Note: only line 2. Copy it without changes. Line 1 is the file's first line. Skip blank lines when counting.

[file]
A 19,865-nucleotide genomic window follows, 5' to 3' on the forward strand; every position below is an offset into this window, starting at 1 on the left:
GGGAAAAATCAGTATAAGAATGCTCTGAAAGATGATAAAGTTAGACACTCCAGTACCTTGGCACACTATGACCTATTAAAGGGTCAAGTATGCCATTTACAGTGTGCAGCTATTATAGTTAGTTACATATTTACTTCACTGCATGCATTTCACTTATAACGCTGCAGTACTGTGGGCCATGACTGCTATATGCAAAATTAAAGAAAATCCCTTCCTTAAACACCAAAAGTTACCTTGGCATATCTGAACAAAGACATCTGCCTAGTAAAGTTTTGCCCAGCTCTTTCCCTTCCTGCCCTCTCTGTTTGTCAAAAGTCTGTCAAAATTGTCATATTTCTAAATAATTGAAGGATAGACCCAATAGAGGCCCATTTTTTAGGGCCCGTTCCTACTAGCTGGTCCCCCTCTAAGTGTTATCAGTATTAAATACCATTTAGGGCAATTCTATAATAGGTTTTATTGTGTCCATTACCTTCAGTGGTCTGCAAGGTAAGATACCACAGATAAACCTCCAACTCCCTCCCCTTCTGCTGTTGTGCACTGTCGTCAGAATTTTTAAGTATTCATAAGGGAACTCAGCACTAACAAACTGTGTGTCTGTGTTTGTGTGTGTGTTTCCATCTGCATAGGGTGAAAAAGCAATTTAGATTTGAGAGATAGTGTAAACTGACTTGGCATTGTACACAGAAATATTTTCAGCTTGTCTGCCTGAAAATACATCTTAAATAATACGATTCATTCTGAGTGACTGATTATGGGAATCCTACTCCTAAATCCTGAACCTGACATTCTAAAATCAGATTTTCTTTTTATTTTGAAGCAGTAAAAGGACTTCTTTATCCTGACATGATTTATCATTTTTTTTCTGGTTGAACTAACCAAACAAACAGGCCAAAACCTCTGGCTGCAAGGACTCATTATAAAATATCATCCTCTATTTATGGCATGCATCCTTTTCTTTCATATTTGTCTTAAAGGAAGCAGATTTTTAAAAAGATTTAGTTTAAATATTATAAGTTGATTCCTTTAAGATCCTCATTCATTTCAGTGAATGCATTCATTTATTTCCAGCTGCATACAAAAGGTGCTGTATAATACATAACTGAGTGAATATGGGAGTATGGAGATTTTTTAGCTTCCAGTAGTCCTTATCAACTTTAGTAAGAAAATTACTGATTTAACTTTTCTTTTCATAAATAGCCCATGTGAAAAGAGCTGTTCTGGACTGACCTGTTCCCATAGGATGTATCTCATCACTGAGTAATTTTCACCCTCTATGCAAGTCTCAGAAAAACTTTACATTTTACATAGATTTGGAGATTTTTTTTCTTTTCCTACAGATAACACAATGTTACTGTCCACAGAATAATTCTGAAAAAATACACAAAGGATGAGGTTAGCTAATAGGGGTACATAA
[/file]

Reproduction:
GGGAAAAATCAGTATAAGAATGCTCTGAAAGATGATAAAGTTAGACACTCCAGTACCTTGGCACACTATGACCTATTAAAGGGTCAAGTATGCCATTTACAGTGTGCAGCTATTATAGTTAGTTACATATTTACTTCACTGCATGCATTTCACTTATAACGCTGCAGTACTGTGGGCCATGACTGCTATATGCAAAATTAAAGAAAATCCCTTCCTTAAACACCAAAAGTTACCTTGGCATATCTGAACAAAGACATCTGCCTAGTAAAGTTTTGCCCAGCTCTTTCCCTTCCTGCCCTCTCTGTTTGTCAAAAGTCTGTCAAAATTGTCATATTTCTAAATAATTGAAGGATAGACCCAATAGAGGCCCATTTTTTAGGGCCCGTTCCTACTAGCTGGTCCCCCTCTAAGTGTTATCAGTATTAAATACCATTTAGGGCAATTCTATAATAGGTTTTATTGTGTCCATTACCTTCAGTGGTCTGCAAGGTAAGATACCACAGATAAACCTCCAACTCCCTCCCCTTCTGCTGTTGTGCACTGTCGTCAGAATTTTTAAGTATTCATAAGGGAACTCAGCACTAACAAACTGTGTGTCTGTGTTTGTGTGTGTGTTTCCATCTGCATAGGGTGAAAAAGCAATTTAGATTTGAGAGATAGTGTAAACTGACTTGGCATTGTACACAGAAATATTTTCAGCTTGTCTGCCTGAAAATACATCTTAAATAATACGATTCATTCTGAGTGACTGATTATGGGAATCCTACTCCTAAATCCTGAACCTGACATTCTAAAATCAGATTTTCTTTTTATTTTGAAGCAGTAAAAGGACTTCTTTATCCTGACATGATTTATCATTTTTTTTCTGGTTGAACTAACCAAACAAACAGGCCAAAACCTCTGGCTGCAAGGACTCATTATAAAATATCATCCTCTATTTATGGCATGCATCCTTTTCTTTCATATTTGTCTTAAAGGAAGCAGATTTTTAAAAAGATTTAGTTTAAATATTATAAGTTGATTCCTTTAAGATCCTCATTCATTTCAGTGAATGCATTCATTTATTTCCAGCTGCATACAAAAGGTGCTGTATAATACATAACTGAGTGAATATGGGAGTATGGAGATTTTTTAGCTTCCAGTAGTCCTTATCAACTTTAGTAAGAAAATTACTGATTTAACTTTTCTTTTCATAAATAGCCCATGTGAAAAGAGCTGTTCTGGACTGACCTGTTCCCATAGGATGTATCTCATCACTGAGTAATTTTCACCCTCTATGCAAGTCTCAGAAAAACTTTACATTTTACATAGATTTGGAGATTTTTTTTCTTTTCCTACAGATAACACAATGTTACTGTCCACAGAATAATTCTGAAAAAATACACAAAGGATGAGGTTAGCTAATAGGGGTACATAA